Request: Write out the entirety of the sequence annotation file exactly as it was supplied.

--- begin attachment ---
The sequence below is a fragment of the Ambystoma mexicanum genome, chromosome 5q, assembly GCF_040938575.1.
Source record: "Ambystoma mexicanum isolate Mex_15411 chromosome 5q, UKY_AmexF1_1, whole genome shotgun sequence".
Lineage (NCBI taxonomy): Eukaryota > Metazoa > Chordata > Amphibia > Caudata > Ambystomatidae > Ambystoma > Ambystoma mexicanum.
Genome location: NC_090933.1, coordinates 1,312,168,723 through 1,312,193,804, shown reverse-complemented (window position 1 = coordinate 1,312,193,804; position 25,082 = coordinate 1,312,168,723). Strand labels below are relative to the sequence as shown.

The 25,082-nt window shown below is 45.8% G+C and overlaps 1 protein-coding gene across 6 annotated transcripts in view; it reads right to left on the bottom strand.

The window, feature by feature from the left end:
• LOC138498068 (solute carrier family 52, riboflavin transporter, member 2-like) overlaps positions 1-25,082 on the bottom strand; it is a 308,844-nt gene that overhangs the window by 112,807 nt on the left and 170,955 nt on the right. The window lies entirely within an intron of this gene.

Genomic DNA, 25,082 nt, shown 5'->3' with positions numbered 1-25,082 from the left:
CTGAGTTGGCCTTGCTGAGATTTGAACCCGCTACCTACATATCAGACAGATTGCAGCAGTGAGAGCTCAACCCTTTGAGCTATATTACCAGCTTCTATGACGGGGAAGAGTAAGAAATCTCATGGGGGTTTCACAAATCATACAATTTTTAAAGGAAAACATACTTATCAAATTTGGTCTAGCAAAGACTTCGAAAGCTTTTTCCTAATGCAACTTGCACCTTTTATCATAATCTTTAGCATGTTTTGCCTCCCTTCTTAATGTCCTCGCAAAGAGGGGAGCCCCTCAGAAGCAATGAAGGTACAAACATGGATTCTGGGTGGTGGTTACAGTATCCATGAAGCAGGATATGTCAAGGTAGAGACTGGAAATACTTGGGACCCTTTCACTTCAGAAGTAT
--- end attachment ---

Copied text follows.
The sequence below is a fragment of the Ambystoma mexicanum genome, chromosome 5q, assembly GCF_040938575.1.
Source record: "Ambystoma mexicanum isolate Mex_15411 chromosome 5q, UKY_AmexF1_1, whole genome shotgun sequence".
Lineage (NCBI taxonomy): Eukaryota > Metazoa > Chordata > Amphibia > Caudata > Ambystomatidae > Ambystoma > Ambystoma mexicanum.
Genome location: NC_090933.1, coordinates 1,312,168,723 through 1,312,193,804, shown reverse-complemented (window position 1 = coordinate 1,312,193,804; position 25,082 = coordinate 1,312,168,723). Strand labels below are relative to the sequence as shown.

The 25,082-nt window shown below is 45.8% G+C and overlaps 1 protein-coding gene across 6 annotated transcripts in view; it reads right to left on the bottom strand.

The window, feature by feature from the left end:
• LOC138498068 (solute carrier family 52, riboflavin transporter, member 2-like) overlaps positions 1-25,082 on the bottom strand; it is a 308,844-nt gene that overhangs the window by 112,807 nt on the left and 170,955 nt on the right. The window lies entirely within an intron of this gene.

Genomic DNA, 25,082 nt, shown 5'->3' with positions numbered 1-25,082 from the left:
CTGAGTTGGCCTTGCTGAGATTTGAACCCGCTACCTACATATCAGACAGATTGCAGCAGTGAGAGCTCAACCCTTTGAGCTATATTACCAGCTTCTATGACGGGGAAGAGTAAGAAATCTCATGGGGGTTTCACAAATCATACAATTTTTAAAGGAAAACATACTTATCAAATTTGGTCTAGCAAAGACTTCGAAAGCTTTTTCCTAATGCAACTTGCACCTTTTATCATAATCTTTAGCATGTTTTGCCTCCCTTCTTAATGTCCTCGCAAAGAGGGGAGCCCCTCAGAAGCAATGAAGGTACAAACATGGATTCTGGGTGGTGGTTACAGTATCCATGAAGCAGGATATGTCAAGGTAGAGACTGGAAATACTTGGGACCCTTTCACTTCAGAAGTAT